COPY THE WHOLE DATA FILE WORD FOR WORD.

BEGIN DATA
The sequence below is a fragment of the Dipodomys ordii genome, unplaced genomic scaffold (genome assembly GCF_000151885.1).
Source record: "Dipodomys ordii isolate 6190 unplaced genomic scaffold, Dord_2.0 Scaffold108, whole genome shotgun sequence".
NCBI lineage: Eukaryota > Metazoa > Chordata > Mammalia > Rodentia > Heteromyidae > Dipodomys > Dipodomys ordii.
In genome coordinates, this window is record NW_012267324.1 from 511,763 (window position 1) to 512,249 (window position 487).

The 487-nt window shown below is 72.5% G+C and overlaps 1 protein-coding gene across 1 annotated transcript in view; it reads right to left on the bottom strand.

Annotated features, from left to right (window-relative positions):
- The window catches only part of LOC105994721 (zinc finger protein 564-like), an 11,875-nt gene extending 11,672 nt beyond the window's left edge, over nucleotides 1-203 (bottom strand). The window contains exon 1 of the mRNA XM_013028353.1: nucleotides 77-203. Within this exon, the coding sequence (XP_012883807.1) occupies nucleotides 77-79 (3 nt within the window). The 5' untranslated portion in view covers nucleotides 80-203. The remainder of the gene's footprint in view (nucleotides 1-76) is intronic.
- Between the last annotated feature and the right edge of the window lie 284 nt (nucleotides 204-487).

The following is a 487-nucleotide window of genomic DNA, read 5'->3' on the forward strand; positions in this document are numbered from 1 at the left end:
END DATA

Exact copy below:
The sequence below is a fragment of the Dipodomys ordii genome, unplaced genomic scaffold (genome assembly GCF_000151885.1).
Source record: "Dipodomys ordii isolate 6190 unplaced genomic scaffold, Dord_2.0 Scaffold108, whole genome shotgun sequence".
NCBI lineage: Eukaryota > Metazoa > Chordata > Mammalia > Rodentia > Heteromyidae > Dipodomys > Dipodomys ordii.
In genome coordinates, this window is record NW_012267324.1 from 511,763 (window position 1) to 512,249 (window position 487).

The 487-nt window shown below is 72.5% G+C and overlaps 1 protein-coding gene across 1 annotated transcript in view; it reads right to left on the bottom strand.

Annotated features, from left to right (window-relative positions):
- The window catches only part of LOC105994721 (zinc finger protein 564-like), an 11,875-nt gene extending 11,672 nt beyond the window's left edge, over nucleotides 1-203 (bottom strand). The window contains exon 1 of the mRNA XM_013028353.1: nucleotides 77-203. Within this exon, the coding sequence (XP_012883807.1) occupies nucleotides 77-79 (3 nt within the window). The 5' untranslated portion in view covers nucleotides 80-203. The remainder of the gene's footprint in view (nucleotides 1-76) is intronic.
- Between the last annotated feature and the right edge of the window lie 284 nt (nucleotides 204-487).

The following is a 487-nucleotide window of genomic DNA, read 5'->3' on the forward strand; positions in this document are numbered from 1 at the left end: